A newborn’s footprints have long been a fun keepsake for parents and an easy way for hospitals to maintain their records — primarily to avoid mix-ups, but also to help aid law enforcement and disaster relief agencies in determining the identity of a child who’s gone missing, sometimes for years.
As with fingerprints, footprints are unique to each person and can be used for forensic identification throughout one’s lifetime.
But the old ink-and-paper method used to footprint a newborn is inevitably giving way to the digital age. CertaScan Technologies LLC in Stamford represents the next step forward in the area, providing a modern scanning technology and patent- pending system to scan the feet of newborn babies instead of simply digitizing photos of the ink-and-paper print.
James McKenna, president and COO of CertaScan, said the idea for the company grew out of the 19 years he spent at what is now Mom365, the country’s largest professional photographer of newborns. During that time he saw photography shift to digital and the rise of the “Have you seen me?” photos and biographical details printed on milk cartons in attempts to locate missing or abducted children.
“Ink can smear or otherwise result in a less-than-perfect image,” McKenna said at CertaScan’s 76 Progress Drive headquarters, “What I wanted to do was come up with something that was reliable, easy to use and cost-effective.”
Footprints are also preferable to fingerprints as it can be difficult and painful to pry open a newborn’s fist long enough to get a usable print. Iris scans are useless as the iris is still developing for the first three years of a person’s life.
With David Yarnell, the former Mom365 executive chairman and CEO, and hardware design consultant Michael Peck as chief technology officer, McKenna launched CertaScan in April of 2014. Yarnell is their new company’s chairman and CEO.
“I’d become an empty nester,” said McKenna, “so the company basically started with all the equipment and fabrication on the first floor of my home in Fairfield — much to my wife’s chagrin.”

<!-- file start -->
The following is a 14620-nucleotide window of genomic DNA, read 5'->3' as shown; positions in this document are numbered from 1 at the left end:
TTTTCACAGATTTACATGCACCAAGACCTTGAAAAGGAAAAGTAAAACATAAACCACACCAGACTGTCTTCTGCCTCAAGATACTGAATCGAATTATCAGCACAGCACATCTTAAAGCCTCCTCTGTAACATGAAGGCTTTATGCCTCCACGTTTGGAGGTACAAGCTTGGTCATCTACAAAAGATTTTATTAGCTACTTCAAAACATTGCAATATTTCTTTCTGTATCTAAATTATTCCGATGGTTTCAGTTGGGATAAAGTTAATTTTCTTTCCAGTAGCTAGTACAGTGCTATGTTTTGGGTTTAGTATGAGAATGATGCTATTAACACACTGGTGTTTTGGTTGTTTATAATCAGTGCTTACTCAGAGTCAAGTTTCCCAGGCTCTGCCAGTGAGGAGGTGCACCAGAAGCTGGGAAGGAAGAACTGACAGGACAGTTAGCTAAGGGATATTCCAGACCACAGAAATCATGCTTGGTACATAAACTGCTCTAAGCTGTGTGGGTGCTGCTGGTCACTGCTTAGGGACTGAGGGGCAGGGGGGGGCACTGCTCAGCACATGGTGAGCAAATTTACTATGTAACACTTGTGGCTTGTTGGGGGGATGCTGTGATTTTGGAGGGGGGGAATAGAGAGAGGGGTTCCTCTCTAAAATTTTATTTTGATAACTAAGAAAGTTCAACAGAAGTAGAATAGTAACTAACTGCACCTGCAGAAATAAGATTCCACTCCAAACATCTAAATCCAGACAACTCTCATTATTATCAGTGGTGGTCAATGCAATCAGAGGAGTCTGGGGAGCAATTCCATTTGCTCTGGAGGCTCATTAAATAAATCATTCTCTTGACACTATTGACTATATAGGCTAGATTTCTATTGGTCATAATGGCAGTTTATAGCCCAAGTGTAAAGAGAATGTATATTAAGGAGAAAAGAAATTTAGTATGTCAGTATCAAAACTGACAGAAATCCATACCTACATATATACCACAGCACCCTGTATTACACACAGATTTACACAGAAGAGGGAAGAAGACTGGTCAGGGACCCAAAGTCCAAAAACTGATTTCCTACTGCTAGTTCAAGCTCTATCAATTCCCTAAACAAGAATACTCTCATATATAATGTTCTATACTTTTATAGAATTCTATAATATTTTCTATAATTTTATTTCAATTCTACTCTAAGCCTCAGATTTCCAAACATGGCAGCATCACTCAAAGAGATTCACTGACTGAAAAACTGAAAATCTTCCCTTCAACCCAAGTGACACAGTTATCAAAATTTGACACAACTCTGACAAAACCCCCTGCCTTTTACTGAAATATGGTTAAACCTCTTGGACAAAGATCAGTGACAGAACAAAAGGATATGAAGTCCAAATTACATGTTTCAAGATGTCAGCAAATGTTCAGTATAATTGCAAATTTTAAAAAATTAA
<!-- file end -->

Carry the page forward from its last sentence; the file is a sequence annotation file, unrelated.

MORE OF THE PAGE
Today the company employs 10 full-time employees, including two salespeople in the Charlotte, North Carolina region. In addition to its 600-square-foot office space at 76 Progress Drive, it also maintains another 600 square feet there for manufacturing and order fulfilment, with the option to expand that space as demand grows.
Interest in what CertaScan offers was almost instantaneous, McKenna said. To date the company has completed more than 50 installations in 23 states, including at Stamford Hospital earlier this year.
“We loved the idea of having an additional level of security,” said Elizabeth Gross, nurse manager at Stamford Hospital, noting that the foot scan is used in addition to an I.D. bracelet and headshot.
With two scanners onsite, Gross said that her staff also appreciates “not getting black ink all over the place. Plus, this is much more accurate. It captures information that you can’t necessarily see with the naked eye.”
The fact that CertaScan is “located right down the street” has also been beneficial, Gross said. “They provide the training and great customer service,” she said.
McKenna said “hundreds” of other hospitals are in the company’s pipeline. “It’s a combination of our calling on them and their approaching us,” he said. The company typically signs three-to-five-year contracts with hospitals.
CertaScan installs the equipment and provides training at no charge, McKenna said. “We charge a $12 fee per live birth,” he said, “which includes storage.” Scanning usually takes place within two hours of birth.
The company continues to refine its scanner’s physical attributes. The current version measures 5.95 by 5.97 by 4.74 inches and weighs 3.75 pounds, while the next iteration will measure 4.5 by 5.2 by 3.3 inches and weigh 1.6 pounds.
CertaScan also is affiliated with the center for Missing & Exploited Children, a nonprofit that works with law enforcement, families and the professionals who serve them on issues related to missing and sexually exploited children. According to the National Center, there have been 308 reported cases of abducted infants in the U.S. since 1983, with 43 percent of them taken from health care facilities.
In addition to being deployed to help identify recovered children, CertaScan’s technology can also play an important role in identifying bodies following a disaster, McKenna said. “If we have the footprints in our system, it can take about an hour to make a match, while with DNA testing it’s a matter of days.”
Growing CertaScan’s database is one of its biggest challenges, he said. “Right now, we have about 65,000 sets of footprints in our database, and there are about 4 million being born each year in the U.S. and around 130 million worldwide.” He estimated that about 65 percent of U.S. hospitals still use ink or inkless paper methods for footprinting infants.
McKenna, who said the company recently became profitable, expects CertaScan to have captured about 85,000 children’s prints by year’s end, with a goal of having 1 million in its database by the end of 2020. The latter figure could include overseas births, he said, noting that the company has had discussions about its technology with a number of foreign governments, particularly in South America, North Africa and the Middle East.
Several of those countries have serious child trafficking problems, McKenna said, which CertaScan’s technology could help alleviate.